Counting the dead is one of the first, somber steps in reckoning with an event of enormous tragic scope, be that war, natural disaster, or a pandemic.
This dark but necessary arithmetic has become all too routine during the COVID-19 outbreak.
January was the deadliest month so far in the U.S.; the virus killed more than 95,458 Americans.
The total U.S death toll has now surpassed 441,000.
Each death is unique, a devastating loss that ripples through a family, a network, a community. But in the aggregate, the national death toll can feel abstract, and its constant repetition in the news can become numbing. Journalists, commentators and public officials are left searching for new ways to convey the deadliness of this pathogen, and the significance of its mounting fatality rate.
Many have turned to history, citing Pearl Harbor (2,403 killed) or the 9/11 attacks (2,977 killed), as a way of providing perspective when the number of daily COVID deaths in the U.S. reached those levels. (Currently, more than 3,000 Americans are dying from COVID every day.)
January 21, 2021 offered another opportunity for historical comparison: that was the day when the COVID death toll in the U.S. reached — and then exceeded — the 405,399 Americans who died in World War II.
For many, attempting to compare the two death tolls — or even take note of their brief conjunction — is misguided or even offensive. It is certainly a morally fraught exercise. The true emotional and social impact of either event can never be quantified, but many media outlets still mentioned it.
Which raises the question: Are we as a society too quick to reach for these historic comparisons? Should a politically-driven world war and a biologically-driven pandemic, more than seven decades apart, be put side by side at all?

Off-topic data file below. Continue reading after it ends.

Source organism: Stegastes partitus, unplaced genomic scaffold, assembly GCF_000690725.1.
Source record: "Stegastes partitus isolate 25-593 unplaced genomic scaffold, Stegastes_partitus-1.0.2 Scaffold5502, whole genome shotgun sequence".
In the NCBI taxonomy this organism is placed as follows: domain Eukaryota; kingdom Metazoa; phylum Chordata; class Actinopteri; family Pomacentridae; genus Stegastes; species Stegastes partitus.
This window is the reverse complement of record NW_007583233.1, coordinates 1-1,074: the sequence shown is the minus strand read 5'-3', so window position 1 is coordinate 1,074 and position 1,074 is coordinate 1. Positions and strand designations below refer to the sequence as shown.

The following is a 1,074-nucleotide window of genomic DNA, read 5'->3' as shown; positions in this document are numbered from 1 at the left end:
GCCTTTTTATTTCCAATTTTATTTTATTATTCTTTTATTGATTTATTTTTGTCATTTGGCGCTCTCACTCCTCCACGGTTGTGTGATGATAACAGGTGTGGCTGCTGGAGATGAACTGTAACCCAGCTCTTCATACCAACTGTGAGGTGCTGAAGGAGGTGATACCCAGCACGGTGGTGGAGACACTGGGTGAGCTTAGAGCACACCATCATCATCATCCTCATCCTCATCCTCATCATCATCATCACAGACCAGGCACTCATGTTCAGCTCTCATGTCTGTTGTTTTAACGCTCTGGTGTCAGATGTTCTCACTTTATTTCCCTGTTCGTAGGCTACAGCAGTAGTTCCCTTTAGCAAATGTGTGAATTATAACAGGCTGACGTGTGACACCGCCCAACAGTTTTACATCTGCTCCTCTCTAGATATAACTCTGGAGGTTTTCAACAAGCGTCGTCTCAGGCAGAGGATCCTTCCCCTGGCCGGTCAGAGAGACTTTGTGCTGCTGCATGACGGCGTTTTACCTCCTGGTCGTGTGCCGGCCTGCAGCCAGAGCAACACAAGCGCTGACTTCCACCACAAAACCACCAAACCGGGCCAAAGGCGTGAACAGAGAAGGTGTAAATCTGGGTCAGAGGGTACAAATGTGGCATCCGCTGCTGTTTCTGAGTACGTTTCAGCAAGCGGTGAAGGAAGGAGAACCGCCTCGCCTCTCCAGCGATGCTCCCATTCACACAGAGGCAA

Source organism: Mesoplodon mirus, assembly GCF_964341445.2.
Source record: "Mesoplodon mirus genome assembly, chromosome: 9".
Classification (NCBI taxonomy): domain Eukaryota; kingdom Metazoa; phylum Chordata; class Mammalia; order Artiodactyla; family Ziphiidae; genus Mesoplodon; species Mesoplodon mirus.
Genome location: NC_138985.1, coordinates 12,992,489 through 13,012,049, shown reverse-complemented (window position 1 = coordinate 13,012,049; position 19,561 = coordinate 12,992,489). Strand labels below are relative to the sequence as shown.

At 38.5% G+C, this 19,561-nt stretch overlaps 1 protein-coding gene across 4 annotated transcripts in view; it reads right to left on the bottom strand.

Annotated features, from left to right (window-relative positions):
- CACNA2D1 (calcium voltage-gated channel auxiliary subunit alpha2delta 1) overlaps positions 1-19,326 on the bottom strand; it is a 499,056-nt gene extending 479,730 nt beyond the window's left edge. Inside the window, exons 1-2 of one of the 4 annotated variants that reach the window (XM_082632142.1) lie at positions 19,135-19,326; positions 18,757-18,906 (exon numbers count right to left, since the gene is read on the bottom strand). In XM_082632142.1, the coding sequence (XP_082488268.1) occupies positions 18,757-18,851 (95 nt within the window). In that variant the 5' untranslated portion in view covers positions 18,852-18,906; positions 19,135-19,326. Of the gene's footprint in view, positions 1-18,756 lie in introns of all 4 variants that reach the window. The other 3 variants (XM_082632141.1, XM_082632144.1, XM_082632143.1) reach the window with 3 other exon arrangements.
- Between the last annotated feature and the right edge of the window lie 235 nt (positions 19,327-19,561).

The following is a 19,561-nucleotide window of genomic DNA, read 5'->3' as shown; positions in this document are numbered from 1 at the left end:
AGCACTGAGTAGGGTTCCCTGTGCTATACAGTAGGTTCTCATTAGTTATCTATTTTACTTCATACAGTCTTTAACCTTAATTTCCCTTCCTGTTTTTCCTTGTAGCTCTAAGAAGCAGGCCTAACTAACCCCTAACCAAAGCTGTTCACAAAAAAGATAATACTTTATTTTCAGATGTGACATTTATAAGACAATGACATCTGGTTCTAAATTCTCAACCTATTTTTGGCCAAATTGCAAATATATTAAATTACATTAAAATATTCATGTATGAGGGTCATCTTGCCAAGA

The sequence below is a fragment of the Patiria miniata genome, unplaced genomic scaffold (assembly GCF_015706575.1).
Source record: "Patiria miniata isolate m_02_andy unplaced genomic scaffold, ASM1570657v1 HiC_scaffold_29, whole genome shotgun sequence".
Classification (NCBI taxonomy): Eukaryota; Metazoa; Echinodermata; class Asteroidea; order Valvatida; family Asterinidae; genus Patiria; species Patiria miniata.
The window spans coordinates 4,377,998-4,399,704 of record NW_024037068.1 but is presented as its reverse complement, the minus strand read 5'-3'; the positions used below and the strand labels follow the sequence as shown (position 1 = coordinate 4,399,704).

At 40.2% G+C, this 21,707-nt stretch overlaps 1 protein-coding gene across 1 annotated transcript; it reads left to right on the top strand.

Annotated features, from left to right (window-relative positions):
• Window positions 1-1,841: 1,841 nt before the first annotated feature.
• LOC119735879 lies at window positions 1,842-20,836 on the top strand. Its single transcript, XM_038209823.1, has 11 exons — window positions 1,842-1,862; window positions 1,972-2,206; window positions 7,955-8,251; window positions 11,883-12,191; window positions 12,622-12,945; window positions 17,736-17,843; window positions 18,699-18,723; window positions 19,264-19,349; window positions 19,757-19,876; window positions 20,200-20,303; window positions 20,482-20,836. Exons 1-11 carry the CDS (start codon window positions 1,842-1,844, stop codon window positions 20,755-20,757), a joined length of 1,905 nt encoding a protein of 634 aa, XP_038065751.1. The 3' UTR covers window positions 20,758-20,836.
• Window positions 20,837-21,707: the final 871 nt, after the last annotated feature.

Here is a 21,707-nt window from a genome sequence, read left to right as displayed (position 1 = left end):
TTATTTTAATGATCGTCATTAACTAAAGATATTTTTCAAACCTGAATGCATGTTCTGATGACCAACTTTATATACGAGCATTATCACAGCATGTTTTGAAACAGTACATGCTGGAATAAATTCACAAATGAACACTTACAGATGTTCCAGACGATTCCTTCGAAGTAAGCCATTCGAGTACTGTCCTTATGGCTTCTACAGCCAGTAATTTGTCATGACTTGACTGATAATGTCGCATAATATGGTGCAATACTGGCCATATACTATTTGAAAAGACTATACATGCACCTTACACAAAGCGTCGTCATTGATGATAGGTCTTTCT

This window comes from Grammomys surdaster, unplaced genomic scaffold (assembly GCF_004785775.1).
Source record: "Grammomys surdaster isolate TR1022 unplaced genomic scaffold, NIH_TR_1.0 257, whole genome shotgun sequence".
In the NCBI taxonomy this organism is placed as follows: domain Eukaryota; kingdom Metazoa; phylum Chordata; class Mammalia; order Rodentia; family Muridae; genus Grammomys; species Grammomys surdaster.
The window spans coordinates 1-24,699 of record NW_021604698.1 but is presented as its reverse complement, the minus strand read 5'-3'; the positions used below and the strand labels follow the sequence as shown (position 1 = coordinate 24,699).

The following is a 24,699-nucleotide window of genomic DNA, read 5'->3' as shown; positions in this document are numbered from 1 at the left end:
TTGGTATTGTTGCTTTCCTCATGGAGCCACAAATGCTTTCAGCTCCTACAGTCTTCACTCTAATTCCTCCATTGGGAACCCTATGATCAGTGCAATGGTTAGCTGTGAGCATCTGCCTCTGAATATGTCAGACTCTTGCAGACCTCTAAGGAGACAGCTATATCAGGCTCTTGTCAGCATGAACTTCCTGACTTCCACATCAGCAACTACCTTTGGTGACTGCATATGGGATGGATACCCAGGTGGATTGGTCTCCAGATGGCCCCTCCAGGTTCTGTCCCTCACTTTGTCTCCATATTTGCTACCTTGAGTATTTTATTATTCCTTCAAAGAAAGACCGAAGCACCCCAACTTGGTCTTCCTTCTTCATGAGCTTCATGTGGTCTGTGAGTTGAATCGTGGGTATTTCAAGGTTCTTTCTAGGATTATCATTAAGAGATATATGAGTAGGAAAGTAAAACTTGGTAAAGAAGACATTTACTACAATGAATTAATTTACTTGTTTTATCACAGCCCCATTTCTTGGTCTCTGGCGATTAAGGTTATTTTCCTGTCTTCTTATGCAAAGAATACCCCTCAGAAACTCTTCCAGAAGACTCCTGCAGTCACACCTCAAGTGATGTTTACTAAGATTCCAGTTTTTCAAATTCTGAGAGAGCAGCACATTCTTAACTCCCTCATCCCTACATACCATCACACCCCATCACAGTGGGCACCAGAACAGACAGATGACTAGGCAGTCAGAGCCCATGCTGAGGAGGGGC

“This is comparing apples to oranges,” wrote NPR listener Kris Petron last month in response to a story that made use of that comparison. “It is extremely disrespectful to our nation’s veterans, who write a blank check with their lives, to defend our Constitution.”
Petron is not alone.
This type of response, over time, has convinced medical historian Dr. Howard Markel to make it a practice of never drawing parallels between the death toll from war and a pandemic.
“I try not to make comparisons to an event or group that I know contains within it a great deal of sentiment, feeling and pain,” says Markel, a professor at the University of Michigan and author of When Germs Travel: Six Major Epidemics That Have Invaded America and the Fears They Have Unleashed.
The notion that combat deaths carry a unique meaning or value is deeply rooted in human culture. Societies tend to valorize those who died for a cause on a battlefield.
But in this pandemic it’s the frail elderly — many of them living in nursing homes and assisted living facilities — who have died in vast numbers.
“To the watching world, that’s not the same as the death of a young soldier in their 20s, let’s say, on the front lines in a war,” says Yale historian Frank Snowden, author of Epidemics and Society: From the Black Death to the Present.
“But, I don’t think we have a right to weigh up lives and say which is more important,” Snowden added.
Unlike COVID-19, the global influenza pandemic of 1918-19 killed many people who were in their 20s and 30s — yet as Snowden notes, there wasn’t much collective mourning for those young adults, despite dying in the prime of life.
“People were so used to mortality because of the [first world] war that even the horrible tallies that were coming with the Spanish influenza had lost their capacity to horrify the way that one might expect,” he says.
When we do compare death tolls, what exactly are we comparing?
The effort to compare the death toll of the pandemic with that of a war strikes historian Sam Biagetti as an especially “modern” exercise.
“Through the vast majority of human history, people have understood warfare and disease to go hand in hand and to be inextricably linked,” says Biagetti, who is the creator and host of the podcast Historiansplaining.
The flu pandemic 100 years ago was fueled by the conditions of World War I and ultimately killed more people than the war, with an estimated 50 million flu deaths worldwide and upwards of 700,000 flu deaths in the U.S.
“All those millions of deaths were another outcome of the war, and people didn’t understand them necessarily as two separate phenomena,” he says.